Photo Credit: Jewish Press

It’s over three months since my amazing wife’s passing and I’m still cleaning out our apartment and what we had in the basement storage locker. I paid someone to do the shlepping and I set up my work station on the dining room table going through everything in each box.

While keeping up with the baseball news, I relived the past through pictures of us as we visited several ballparks around the country and saved menus from kosher eateries from those cities. As I was going through west coast envelopes, I came across a letter from actor Steven Hill dated 1966.


I stopped and recalled how it came about. It was a Saturday night 57 years ago and Rebbetzin Wasserman, wife of Reb Simcha, rang the bell. She was in town visiting from Los Angeles where her husband established the West Coast Talmudical Academy. She came to visit my mother and the ladies became friends in 1945 when her husband accepted the post of principal to the newly established Yeshivah Beth Yehuda in Detroit. The Rebbetzin became a popular teacher among the youngsters and I can verify that as I was one of the youngsters.

As she entered the house, she noticed our television and asked if I watched, “Mission Impossible.” “Yes,” I said, and she mentioned some stories about Steven Hill, the actor who oversaw the missions of the team. “He learns with my husband and even has his wardrobe tested for shatnez before he wears it,” she related. I told her that I would invite him for a Shabbos if he ever came to Detroit. She gave me the address and I wrote. Within two weeks I received a small light blue envelope from Orange Street. In his handwriting he thanked me for writing and for the invitation which he hoped to accept if circumstances brought him to Detroit. Steven Hill signed it Shlomo Ben Hillel and his name underneath.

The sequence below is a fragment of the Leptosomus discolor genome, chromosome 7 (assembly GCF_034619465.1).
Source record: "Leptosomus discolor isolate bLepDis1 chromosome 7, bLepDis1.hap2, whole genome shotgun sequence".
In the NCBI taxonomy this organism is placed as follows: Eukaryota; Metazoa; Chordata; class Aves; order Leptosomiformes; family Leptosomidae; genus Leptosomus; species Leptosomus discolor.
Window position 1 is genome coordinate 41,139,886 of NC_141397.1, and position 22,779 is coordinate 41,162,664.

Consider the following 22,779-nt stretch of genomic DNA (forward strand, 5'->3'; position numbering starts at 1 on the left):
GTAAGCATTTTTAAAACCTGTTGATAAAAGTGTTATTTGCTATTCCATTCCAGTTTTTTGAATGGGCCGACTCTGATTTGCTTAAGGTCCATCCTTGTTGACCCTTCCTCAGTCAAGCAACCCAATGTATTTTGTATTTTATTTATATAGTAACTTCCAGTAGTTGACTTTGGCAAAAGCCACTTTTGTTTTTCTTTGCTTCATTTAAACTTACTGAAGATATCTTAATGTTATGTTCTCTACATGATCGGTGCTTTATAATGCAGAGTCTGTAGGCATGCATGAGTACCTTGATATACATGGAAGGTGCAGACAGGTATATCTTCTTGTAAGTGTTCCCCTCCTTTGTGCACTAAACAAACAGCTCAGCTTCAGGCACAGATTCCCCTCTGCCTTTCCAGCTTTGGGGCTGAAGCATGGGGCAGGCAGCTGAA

Underneath some siddurim, I found a small, three-and-a-half inch by four-and-a-half white paperback siddur given out at a Bais Yaakov convention held in Detroit about 20 years ago. We hosted girls from out of town when we had a house and one must have forgotten or lost it. The name inside the cover is Frayde Fried. I hope she’s a long-married lady now and I’m hoping that one of you dear readers would know of her and can tell me where I can send it. That would really brighten up my day.

It was a sad day for me when I learned of the firing of Chaim Bloom, who had the title of the “Chief Baseball Officer of the Boston Red Sox.” Chaim was in charge of trades, free agent signings, and improving the team and the minor league system. The 40-year-old Bloom was the most observant of the many Jews in top positions in the major leagues. A graduate of Conservative Day Schools in the Philadelphia area, the Blooms kept a kosher home and Shabbat family meals were very important. Team owners had to blame someone for the poor record the Red Sox managed this year and felt that Bloom provided the players for manager Alex Cora. The BoSox were hit by injuries to key players but the manager also has to take the blame for the uninspiring play of the team.

Let’s put this scenario to the Yankees who had their share of injuries as well. Who should get the ax, general manager Brian Cashman or manager Aaron Boone? Or both?

Or was it just a case of injuries combined with a bunch of players who had bad years. The Yanks need to do something dramatic, such as signing free agent Shohei Otani. Even with his surgery to repair a torn ligament in the throwing elbow in September that will keep him from pitching next season, Otani will still be able to play as a hitter. The medics say he should be able to pitch again in 2025.

Otani was a tremendous two-way superstar in his somewhat shortened 2023 season. As a hitter he collected 44 home runs while batting .304. through September 3, when his season ended. As a pitcher he had a 10-5 won lost record and a good earned run average of 3.20 when he was shut down as a pitcher on August 23. Even sidelined as a pitcher next season, Otani will receive baseball’s highest free agent contract in history during the off-season. The Yankees can’t afford to not sign him as the left-handed power hitter could rewrite home run records in cozy Yankee Stadium.


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Author, columnist, Irwin Cohen headed a national baseball publication for five years and interviewed many legends of the game before accepting a front office position with the Detroit Tigers where he became the first orthodox Jew to earn a World Series ring (1984).